Shocked and Pensive, Church Community Reacts to Perry Noble's Firing From NewSpring Church
Many people in evangelical Christian circles were left shocked and pensive Sunday when NewSpring Church, a popular megachurch in South Carolina, announced it had fired its founding and Senior Pastor, Perry Noble, for alcohol abuse and other "unfortunate choices and decisions."
Williamston Town Councilman Rockey Burgess told Greenville Online that even though he had heard rumors that Noble was fired, the official announcement on Sunday "did come as a shock" to him.
"But the church isn't made up of the preacher, and the church doesn't worship the preacher," he said. "The church is the people who go there, and we all love one another."
NewSpring Church Executive Pastor Shane Duffey announced at the 9:15 a.m. service on Sunday Noble's dismissal: "While this is the most difficult and painful decision we've had to make, unfortunately it was necessary. Perry has made some unfortunate choices and decisions that have caused us much concern."
The Christian Post reported information from a highly placed source on Friday that Noble was removed from his position because of a "terrible marriage, alcoholism and maybe more."
NewSpring Church had refused to confirm or deny the information but on Sunday, Duffey simply confirmed as much, sparing the congregation details that would be too much for the Noble family to bear at this time.
"Over the course of several months our executive pastors met with and discussed at length with Perry these concerns regarding his personal behavior and his spiritual walk, Perry's posture towards marriage, increased reliance on alcohol and other behaviors were of continual concern. Due to this the executive pastors confronted Perry and went through the steps of dealing with sin in the church as outlined in Matthew 18," said Duffey.
Their intervention failed to take root, said Duffey, so they were forced to remove Noble.
In the weeks leading up to his firing, Perry gave no indication online that he was having trouble as he continued to preach and speak in videos online.
Many had speculated online that the reports of his firing were part of some elaborate hoax or publicity stunt that Noble would use in a message about gossip planned for Sunday.
In his own words, however, Noble wished his unraveling was also just a joke.
"I come to you with a heavy heart to let you know that effective Friday, July 1, I will no longer be the senior pastor of NewSpring Church. I wish this were a joke, a part of sermon illustration, however it's true," Perry said in a statement read by Duffey.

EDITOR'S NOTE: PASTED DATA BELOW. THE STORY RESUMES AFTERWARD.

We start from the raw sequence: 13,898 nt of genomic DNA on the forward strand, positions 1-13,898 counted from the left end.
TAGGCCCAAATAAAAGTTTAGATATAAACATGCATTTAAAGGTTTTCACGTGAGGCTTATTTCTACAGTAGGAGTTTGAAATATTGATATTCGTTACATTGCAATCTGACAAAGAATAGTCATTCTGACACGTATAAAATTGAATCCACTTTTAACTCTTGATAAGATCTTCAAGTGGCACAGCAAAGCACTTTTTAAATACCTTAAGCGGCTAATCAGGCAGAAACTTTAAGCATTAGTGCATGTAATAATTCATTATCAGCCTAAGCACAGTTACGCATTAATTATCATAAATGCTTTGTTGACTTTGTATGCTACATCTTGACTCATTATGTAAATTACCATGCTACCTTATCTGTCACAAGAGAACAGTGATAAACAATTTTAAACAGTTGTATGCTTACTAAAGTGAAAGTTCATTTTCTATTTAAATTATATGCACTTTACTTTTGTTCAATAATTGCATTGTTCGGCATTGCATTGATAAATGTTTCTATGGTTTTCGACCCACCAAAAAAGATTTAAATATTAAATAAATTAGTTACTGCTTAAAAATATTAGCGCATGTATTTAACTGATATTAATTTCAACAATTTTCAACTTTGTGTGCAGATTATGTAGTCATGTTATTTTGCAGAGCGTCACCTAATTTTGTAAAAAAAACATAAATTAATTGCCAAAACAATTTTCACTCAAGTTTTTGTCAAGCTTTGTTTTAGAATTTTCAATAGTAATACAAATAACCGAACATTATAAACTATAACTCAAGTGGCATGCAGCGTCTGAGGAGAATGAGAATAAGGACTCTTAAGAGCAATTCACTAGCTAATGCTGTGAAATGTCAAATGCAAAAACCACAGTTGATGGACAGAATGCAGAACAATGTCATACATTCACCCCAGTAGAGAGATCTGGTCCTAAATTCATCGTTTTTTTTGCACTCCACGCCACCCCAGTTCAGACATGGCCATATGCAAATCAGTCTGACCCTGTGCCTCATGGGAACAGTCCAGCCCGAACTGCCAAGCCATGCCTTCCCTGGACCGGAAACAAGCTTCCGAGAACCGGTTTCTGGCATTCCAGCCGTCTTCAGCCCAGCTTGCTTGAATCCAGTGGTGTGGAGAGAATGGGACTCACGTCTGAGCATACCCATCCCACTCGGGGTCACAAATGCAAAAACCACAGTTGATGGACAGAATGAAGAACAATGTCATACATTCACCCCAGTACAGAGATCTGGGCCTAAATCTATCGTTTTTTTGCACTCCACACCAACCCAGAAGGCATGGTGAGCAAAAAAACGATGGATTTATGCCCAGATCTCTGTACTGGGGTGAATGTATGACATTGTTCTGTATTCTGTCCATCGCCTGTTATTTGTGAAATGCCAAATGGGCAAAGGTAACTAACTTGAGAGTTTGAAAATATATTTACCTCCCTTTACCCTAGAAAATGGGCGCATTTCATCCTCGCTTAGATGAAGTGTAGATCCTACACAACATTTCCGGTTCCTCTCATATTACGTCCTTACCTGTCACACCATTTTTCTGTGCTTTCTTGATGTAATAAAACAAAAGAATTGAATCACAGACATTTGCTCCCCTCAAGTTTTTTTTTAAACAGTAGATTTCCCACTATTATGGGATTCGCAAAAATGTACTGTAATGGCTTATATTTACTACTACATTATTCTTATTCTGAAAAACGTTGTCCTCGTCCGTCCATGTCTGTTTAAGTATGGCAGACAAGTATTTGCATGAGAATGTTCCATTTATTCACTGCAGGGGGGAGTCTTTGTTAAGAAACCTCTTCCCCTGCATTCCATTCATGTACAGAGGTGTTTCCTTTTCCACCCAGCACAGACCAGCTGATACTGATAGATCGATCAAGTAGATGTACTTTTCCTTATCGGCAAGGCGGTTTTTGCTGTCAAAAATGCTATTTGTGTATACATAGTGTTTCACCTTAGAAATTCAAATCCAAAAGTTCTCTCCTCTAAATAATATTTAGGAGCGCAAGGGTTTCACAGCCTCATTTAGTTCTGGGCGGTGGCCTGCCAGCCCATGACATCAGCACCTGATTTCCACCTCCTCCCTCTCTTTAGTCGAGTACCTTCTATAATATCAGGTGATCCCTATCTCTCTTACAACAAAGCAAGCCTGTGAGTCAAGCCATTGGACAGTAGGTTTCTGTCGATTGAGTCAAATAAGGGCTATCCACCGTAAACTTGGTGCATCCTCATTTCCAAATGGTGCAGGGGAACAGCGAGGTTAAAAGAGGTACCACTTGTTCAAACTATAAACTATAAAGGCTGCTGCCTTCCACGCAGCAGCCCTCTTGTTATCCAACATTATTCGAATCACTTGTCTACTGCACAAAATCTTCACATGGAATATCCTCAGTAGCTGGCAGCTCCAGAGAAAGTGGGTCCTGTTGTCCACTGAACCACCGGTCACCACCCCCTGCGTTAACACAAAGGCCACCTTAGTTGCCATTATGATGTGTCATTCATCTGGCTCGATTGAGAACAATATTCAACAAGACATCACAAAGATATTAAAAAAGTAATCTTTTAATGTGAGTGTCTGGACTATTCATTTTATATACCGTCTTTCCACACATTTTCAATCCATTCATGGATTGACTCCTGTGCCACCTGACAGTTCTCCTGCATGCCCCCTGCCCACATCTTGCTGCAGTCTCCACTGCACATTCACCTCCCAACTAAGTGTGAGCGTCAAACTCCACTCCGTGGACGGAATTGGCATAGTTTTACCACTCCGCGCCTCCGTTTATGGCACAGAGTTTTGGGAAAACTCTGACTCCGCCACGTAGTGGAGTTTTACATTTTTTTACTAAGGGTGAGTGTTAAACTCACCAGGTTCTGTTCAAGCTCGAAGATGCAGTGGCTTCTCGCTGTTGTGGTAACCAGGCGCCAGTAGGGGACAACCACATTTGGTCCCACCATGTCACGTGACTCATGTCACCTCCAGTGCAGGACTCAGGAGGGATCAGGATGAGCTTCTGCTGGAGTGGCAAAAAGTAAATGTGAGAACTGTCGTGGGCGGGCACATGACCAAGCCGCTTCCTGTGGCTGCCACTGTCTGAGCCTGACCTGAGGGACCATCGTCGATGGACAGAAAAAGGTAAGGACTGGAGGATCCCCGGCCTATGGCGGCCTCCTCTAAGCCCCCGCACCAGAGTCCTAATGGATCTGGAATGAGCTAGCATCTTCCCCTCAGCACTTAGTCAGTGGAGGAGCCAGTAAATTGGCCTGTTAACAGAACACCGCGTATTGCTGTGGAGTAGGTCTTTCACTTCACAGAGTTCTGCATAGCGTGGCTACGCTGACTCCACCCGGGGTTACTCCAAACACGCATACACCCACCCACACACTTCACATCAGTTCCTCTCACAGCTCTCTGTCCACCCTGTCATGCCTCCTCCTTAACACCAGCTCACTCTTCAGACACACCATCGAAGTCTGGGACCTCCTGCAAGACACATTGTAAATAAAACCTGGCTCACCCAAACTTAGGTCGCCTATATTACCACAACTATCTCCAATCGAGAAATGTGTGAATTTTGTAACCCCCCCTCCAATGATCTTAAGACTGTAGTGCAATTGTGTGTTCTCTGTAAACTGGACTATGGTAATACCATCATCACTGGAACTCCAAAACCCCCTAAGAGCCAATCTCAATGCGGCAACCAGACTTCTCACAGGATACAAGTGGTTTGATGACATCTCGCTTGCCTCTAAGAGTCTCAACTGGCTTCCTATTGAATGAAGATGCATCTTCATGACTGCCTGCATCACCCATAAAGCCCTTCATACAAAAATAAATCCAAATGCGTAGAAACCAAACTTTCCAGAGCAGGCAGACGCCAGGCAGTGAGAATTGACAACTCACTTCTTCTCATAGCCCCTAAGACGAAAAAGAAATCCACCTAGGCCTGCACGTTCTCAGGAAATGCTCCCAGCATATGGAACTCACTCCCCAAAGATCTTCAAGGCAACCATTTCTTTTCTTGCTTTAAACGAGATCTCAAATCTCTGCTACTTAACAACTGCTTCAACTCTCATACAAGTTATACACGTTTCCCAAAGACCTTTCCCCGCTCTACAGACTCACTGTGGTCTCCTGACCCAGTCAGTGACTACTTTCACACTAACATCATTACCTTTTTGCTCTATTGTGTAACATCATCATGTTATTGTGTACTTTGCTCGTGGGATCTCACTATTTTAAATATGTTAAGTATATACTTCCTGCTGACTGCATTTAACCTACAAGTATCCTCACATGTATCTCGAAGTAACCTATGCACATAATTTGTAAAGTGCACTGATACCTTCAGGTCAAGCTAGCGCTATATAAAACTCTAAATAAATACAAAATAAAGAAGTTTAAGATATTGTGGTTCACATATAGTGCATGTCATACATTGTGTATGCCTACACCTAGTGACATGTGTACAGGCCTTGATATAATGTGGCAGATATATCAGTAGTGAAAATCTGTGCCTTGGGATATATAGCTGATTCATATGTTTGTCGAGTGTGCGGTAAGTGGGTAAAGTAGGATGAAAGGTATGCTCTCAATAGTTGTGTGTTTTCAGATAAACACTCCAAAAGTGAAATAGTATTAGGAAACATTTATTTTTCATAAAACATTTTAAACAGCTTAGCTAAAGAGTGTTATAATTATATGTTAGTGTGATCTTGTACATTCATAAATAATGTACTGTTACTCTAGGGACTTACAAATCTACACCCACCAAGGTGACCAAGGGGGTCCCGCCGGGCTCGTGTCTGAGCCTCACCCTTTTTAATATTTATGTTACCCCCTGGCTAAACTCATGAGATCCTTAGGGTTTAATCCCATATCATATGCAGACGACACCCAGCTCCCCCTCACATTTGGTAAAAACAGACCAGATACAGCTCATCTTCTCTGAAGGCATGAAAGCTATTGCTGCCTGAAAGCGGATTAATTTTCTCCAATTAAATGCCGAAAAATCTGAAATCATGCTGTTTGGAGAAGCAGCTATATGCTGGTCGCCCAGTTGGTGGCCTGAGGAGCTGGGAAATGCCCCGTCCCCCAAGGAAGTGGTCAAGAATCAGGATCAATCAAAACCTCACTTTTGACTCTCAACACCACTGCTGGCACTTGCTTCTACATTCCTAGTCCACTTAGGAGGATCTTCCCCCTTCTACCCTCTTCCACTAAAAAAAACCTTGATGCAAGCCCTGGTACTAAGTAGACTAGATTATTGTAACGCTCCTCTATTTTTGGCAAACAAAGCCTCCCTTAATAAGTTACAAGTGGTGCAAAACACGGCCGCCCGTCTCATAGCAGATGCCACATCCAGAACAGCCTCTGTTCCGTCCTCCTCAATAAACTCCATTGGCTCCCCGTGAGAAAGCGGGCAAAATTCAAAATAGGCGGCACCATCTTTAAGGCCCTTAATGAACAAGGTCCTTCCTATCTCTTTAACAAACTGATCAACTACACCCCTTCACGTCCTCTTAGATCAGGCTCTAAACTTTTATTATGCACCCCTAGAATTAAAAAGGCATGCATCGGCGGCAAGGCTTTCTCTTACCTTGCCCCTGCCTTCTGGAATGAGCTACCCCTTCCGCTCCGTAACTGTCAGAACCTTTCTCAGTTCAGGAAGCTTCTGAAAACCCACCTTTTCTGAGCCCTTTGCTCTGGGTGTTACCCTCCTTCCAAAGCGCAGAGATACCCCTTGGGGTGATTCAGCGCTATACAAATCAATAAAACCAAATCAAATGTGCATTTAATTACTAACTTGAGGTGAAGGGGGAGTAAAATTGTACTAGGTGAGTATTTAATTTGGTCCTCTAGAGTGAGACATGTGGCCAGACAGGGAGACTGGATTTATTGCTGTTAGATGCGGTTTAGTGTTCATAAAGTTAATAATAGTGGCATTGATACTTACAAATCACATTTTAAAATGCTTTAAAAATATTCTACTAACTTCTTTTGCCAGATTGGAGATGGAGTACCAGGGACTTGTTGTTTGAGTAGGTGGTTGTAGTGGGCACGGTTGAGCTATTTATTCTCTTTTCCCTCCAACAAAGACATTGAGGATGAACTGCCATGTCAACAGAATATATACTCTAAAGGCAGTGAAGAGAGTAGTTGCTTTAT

Russell Moore, president of the Ethics & Religious Liberty Commission of the Southern Baptist Convention, said in a statement on Twitter: "Let's pray for Perry Noble and for NewSpring."
Johnathan Foster, Fuse pastor at NewSpring Church, thanked Noble for everything he had done for NewSpring in a statement on Facebook.
"Perry Noble we are believing for you and praying for you. Thank you for the tireless work you've poured into this ministry and the passion with which you've led. The Best really is yet to come in your life and in our church. To God be the glory. We cannot wait to hear of God's faithfulness in your life," he said.
Former president of the Southern Baptist Convention and longtime pastor of FBC Woodstock said: "I am praying for God's absolute best over @perrynoble and his family in there (sic) decisions. May God bless you in going forward brother."
Matthew Barnett, pastor of The Dream Center & Angelus Temple in Los Angeles, California, said on Sunday: "I love you @perrynoble you have pioneered an incredible church and have been so generous to the cause of missions. Forever my friend!"
He followed up in another tweet noting: "Nothing disqualifies a leader more than running from their friends in time of need."
Karl Vaters of New Small Church also raised concern about Noble's obsession in increasing his church membership to "100,000 and beyond."
"By his own words, Perry's self-confessed 'obsession to do everything possible to reach 100,000 and beyond' cost him deeply. And it led him to do things he should not have done," said Vaters.
"Not to beat up on him. I know I wouldn't want some blogger passing public judgment on my failures. But because I'm concerned that his numbers obsession might be seen as a justification for his actions, not as the cause of the problems," Vaters continued.
"Perry Noble's obsession with numerical goals hurt his marriage. It hurt his church. And it drove him to depend on alcohol instead of Jesus. That's what he admitted in his statement. His obsession to reach '100,000 and beyond' does not excuse his self-confessed sins. By his own admission, it caused them.
"Our numbers obsession continues to leave victims in its wake. From small church pastors who feel defeated when they can't hit the numbers they've told are inevitable, to big and megachurch pastors who chase a thirst that can never be quenched. Now Perry Noble and the tens of thousands of members of NewSpring church are on the list of walking wounded," he added.
Noble revealed in 2014 that he had been taking anti-depressants since 2012 after years of struggling with anxiety and suicidal thoughts. His wife, Lucretia, who is a medical doctor, is reportedly 100 percent behind his firing, according to NewSpring Church.
LISTEN TO THE ANNOUNCEMENT OF PERRY NOBLE'S DISMISSAL BELOW: